Even a highly qualified mechanic may not be able to tell you much from a one-off test except for catastrophic conditions which would likely be noticed under normal sea trial conditions anyway.

A proper diesel engine survey including injector inspection and compression tests cost much more than a gasoline engine. A good diesel mechanic can tell a lot about a diesel engine just by looking at it and running it under load. It's up to you ..... you pays your money and takes your chances.

The perfect analysis ..... Use the same brand and weight of oil .... always. Try to stick with the same source for your testing because report style and content can vary. Take the sample at the same time of year every year and try to take the samples with the same number of running hours on the engine every year.

You may have noticed that I underlined the word program. I did this to emphasize that oil analysis should be a routine part of your maintenance program and not just a one-off when you are buying a used boat. If you do an annual oil analysis with a proper log of oil type and usage you would have a very accurate picture of the condition of your engine within a few test cycles. For most pleasure craft this would mean an annual test at end of season before the oil is changed. It would be pointless to send fresh oil or oil with only a few hours on it to the lab. Building a history of oil contaminants and the hours it takes them to accumulate to a given level can provide warranty protection on a new boat and a useful early warning system of potential problems from valves, rings, pistons, cylinders, bushings, rods, camshafts etc. As all of these components are made up of various alloys it can be quite easy to identify a specific part that is degrading faster than we'd like. Among the contaminants accounted for in the analysis are water, glycol, sulfur, soot and a number of metals such as those listed below.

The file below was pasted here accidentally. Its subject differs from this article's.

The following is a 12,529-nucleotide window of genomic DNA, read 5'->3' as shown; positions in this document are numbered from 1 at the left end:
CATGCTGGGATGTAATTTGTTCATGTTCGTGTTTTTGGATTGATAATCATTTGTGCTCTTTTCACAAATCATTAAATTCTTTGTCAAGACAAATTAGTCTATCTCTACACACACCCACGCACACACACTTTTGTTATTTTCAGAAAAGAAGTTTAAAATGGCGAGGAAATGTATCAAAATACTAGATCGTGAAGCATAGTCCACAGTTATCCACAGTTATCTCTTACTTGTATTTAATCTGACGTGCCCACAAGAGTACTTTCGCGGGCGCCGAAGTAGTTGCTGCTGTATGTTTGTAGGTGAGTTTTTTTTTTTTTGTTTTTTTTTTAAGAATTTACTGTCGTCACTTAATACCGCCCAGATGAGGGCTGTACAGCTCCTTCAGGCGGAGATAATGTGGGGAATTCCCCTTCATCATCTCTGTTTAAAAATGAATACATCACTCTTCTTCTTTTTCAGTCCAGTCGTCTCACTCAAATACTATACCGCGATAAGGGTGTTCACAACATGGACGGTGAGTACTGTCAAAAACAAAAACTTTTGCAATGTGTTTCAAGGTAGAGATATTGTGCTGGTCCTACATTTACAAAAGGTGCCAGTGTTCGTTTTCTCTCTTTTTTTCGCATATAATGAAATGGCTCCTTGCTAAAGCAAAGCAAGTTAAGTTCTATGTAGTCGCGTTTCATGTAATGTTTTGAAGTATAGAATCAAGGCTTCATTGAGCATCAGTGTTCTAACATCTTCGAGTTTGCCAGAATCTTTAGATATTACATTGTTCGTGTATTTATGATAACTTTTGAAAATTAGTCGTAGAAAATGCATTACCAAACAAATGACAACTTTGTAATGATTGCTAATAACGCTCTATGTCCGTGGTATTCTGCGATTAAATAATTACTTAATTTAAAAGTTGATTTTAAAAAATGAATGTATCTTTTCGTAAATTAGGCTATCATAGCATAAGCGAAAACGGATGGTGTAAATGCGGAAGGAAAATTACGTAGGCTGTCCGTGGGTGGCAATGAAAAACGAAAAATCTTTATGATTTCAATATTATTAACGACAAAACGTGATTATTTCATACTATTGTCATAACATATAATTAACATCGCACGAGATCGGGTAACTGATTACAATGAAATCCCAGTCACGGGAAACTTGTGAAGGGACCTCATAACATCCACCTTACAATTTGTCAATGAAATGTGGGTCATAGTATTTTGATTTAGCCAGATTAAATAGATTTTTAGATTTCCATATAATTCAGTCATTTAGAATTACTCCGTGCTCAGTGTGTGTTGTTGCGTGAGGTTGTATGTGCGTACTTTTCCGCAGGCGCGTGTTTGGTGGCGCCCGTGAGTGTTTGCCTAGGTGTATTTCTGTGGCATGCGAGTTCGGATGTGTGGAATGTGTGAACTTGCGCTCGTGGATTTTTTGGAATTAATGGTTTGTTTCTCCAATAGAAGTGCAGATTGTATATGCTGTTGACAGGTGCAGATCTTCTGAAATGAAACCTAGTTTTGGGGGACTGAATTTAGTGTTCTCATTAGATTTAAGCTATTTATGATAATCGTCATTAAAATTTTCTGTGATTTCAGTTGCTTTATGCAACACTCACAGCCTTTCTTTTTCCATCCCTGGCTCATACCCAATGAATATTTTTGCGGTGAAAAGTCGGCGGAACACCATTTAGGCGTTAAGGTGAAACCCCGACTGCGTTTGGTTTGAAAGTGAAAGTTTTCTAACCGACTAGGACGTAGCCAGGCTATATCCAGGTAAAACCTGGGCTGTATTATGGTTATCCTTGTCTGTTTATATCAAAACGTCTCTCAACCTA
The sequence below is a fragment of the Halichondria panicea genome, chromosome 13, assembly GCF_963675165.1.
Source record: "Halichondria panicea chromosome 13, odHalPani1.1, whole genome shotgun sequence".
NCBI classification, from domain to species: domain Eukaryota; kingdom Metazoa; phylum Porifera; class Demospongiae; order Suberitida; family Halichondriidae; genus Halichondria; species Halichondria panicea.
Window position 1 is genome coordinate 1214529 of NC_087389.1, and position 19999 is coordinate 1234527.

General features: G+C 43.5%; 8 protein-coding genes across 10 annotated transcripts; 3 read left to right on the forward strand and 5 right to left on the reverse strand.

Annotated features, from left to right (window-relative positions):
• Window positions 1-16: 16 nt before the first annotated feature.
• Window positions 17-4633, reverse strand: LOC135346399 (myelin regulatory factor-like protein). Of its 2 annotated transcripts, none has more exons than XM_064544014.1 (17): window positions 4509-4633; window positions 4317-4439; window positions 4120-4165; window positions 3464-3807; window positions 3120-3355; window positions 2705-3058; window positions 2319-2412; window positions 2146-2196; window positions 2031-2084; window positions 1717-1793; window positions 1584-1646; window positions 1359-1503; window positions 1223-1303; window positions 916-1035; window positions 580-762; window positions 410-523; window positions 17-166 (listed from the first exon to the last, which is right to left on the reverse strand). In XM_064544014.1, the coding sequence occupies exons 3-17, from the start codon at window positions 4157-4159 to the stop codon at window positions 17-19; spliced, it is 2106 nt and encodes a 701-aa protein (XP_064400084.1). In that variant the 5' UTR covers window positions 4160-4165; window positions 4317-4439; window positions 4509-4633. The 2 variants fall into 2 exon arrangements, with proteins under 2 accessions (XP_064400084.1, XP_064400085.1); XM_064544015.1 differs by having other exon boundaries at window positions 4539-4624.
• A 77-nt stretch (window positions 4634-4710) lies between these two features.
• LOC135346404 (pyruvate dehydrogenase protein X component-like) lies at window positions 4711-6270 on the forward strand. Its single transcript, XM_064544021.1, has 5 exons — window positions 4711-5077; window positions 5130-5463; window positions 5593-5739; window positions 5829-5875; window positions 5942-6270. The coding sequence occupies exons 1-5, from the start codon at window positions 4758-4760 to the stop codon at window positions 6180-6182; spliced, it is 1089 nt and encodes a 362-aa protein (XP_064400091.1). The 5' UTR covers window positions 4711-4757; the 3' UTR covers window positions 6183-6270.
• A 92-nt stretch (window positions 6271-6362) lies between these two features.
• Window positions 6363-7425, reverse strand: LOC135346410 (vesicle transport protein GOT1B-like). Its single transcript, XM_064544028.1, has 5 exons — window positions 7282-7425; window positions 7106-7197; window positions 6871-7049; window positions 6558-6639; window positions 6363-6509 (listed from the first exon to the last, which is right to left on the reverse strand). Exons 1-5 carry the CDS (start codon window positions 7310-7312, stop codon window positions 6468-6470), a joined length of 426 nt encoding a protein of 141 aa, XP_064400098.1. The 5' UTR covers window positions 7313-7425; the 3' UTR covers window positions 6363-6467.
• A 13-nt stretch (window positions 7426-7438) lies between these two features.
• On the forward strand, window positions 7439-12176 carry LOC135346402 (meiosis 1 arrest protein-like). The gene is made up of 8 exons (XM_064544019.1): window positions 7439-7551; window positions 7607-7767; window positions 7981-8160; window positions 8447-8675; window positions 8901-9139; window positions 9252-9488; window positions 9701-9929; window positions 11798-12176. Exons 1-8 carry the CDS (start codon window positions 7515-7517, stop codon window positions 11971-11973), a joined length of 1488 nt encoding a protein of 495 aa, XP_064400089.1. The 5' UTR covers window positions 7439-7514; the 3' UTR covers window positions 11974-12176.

Iron (Fe) Indicates wear originating from rings, shafts, gears, valve train, cylinder walls, and pistons in some engines.
Nickel (Ni) Secondary indicator of wear from certain types of bearings, shafts, valves and valve guides.
Molybdenum (Mo) Indicates ring wear. Used as an additive in some oils.
Chromium (Cu) Primary sources are chromed parts such as rings, liners, etc., and some coolant additives.
Aluminum (Al) Indicates wear of pistons, rod bearings and certain types of bushings.
Tin (Sn) Indicates wear from bearings when babbitt overlays are used. Also and indicator of piston wear in some engines.
Silver (Ag) Wear of bearings which contain silver. In some instances, a secondary indicator of oil cooler problems, especially when coolant in sample is detected.
Copper (Cu) Wear from bearings, rocker arm bushings, wrist pin bushings, thrust washers, other bronze and brass parts. In some transmissions, wear from discs and clutch plates. Oil additive or anti-seize compound.